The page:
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What if I Disclosed My Idea before Filing for a Provisional Patent or Formal Patent?

The USPTO allows you one year from the date of your first public disclosure to file for patent or provisional patent on your idea. This one-year period is known as the ‘grace period’. If you do not file for a patent or provisional patent within one-year of your first public disclosure, you will have been deemed to have legally abandoned your patent rights to the idea. When considering a public disclosure, keep in mind most countries don’t give you this one-year grace period – you will have forfeited your patent rights in those foreign jurisdictions upon your first public disclosure.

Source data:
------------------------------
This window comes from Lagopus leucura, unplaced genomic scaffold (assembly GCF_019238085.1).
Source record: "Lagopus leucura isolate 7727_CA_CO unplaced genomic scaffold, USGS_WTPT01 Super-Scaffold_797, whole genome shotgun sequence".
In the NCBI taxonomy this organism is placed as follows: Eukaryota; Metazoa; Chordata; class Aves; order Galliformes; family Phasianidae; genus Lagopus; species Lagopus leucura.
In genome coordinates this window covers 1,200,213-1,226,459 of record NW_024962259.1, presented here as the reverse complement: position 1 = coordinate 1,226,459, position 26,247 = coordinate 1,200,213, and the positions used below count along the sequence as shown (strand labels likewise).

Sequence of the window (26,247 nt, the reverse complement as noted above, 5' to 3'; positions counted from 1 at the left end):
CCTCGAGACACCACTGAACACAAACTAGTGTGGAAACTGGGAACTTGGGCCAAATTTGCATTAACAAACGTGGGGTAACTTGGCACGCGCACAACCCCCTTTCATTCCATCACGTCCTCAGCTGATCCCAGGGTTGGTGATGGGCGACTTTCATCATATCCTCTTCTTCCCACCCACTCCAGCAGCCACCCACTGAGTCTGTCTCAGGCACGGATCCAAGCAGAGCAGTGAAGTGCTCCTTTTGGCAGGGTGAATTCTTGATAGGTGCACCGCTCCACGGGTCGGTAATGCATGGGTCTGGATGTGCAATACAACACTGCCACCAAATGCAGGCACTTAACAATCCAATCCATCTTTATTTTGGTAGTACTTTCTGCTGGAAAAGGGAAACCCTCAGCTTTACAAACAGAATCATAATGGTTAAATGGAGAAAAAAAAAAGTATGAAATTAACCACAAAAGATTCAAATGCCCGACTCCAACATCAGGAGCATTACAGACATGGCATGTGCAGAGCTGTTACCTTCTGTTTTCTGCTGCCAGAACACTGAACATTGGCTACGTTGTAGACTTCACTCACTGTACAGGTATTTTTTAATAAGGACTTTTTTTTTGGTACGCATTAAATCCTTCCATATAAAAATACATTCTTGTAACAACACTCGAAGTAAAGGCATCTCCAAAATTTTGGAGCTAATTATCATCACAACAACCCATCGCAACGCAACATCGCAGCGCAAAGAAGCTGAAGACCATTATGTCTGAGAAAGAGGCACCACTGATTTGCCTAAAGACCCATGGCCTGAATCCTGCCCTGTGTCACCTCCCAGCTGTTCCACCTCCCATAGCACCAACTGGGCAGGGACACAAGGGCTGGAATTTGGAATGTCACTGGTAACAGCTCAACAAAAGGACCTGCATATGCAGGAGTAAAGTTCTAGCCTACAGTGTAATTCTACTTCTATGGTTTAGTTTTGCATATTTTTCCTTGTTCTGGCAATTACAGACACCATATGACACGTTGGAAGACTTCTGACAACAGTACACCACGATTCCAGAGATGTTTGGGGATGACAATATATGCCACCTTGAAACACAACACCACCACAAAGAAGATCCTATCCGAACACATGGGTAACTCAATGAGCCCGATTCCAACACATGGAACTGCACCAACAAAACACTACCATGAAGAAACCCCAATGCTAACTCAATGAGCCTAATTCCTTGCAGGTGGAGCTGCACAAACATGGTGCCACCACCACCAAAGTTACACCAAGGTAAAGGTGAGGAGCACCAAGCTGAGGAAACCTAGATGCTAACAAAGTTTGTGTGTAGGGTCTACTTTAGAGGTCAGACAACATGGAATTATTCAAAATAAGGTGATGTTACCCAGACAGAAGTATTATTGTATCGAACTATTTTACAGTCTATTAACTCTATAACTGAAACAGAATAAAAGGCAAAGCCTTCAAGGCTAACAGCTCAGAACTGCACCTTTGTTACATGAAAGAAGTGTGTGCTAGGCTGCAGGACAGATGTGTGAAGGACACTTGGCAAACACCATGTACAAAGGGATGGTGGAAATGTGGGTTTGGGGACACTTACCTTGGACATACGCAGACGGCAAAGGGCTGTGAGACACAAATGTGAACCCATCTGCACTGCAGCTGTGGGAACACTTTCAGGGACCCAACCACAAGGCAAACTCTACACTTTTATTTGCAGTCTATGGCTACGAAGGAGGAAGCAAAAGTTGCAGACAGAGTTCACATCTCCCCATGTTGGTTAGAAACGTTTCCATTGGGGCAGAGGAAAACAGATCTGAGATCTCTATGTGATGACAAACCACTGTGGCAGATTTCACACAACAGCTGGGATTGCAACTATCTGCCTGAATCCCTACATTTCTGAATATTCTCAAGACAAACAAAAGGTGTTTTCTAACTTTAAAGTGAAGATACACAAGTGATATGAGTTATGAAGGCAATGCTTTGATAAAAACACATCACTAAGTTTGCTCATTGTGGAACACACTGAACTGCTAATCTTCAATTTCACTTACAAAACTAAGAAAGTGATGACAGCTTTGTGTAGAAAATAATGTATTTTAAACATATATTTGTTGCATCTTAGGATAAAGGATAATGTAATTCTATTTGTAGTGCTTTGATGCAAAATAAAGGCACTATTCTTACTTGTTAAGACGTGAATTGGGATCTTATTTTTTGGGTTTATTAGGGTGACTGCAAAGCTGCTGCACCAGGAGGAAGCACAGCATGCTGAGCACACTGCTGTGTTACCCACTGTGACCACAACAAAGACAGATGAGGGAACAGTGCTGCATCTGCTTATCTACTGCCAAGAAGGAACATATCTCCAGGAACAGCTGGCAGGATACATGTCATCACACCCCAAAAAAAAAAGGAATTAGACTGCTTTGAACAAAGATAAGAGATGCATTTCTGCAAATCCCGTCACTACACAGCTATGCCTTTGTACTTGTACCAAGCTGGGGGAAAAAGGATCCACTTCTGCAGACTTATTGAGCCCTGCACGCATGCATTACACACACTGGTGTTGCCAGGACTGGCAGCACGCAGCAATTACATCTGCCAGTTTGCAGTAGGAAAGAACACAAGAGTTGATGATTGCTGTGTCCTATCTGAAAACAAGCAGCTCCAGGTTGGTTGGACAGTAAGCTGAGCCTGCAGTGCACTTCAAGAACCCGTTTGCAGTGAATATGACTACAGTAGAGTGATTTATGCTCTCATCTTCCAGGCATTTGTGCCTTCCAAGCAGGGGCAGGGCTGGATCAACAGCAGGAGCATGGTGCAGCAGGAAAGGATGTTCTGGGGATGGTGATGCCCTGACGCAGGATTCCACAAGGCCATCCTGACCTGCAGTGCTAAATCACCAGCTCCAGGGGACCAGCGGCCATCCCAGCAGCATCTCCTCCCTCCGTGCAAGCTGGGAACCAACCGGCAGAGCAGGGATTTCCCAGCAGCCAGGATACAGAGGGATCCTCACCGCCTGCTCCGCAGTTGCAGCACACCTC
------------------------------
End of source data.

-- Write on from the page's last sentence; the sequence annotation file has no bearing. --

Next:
If you are interested in more detail related to your situation it is best to speak with an attorney.

Yuri Eliezer heads the intellectual property practice group at Founders Legal. As an entrepreneur who saw the importance of early-stage patent protection, Yuri founded SmartUp®. Clients he has served include Microsoft, Cisco, Cox, AT&T, General Electric, the Georgia Institute of Technology, and Coca-Cola.

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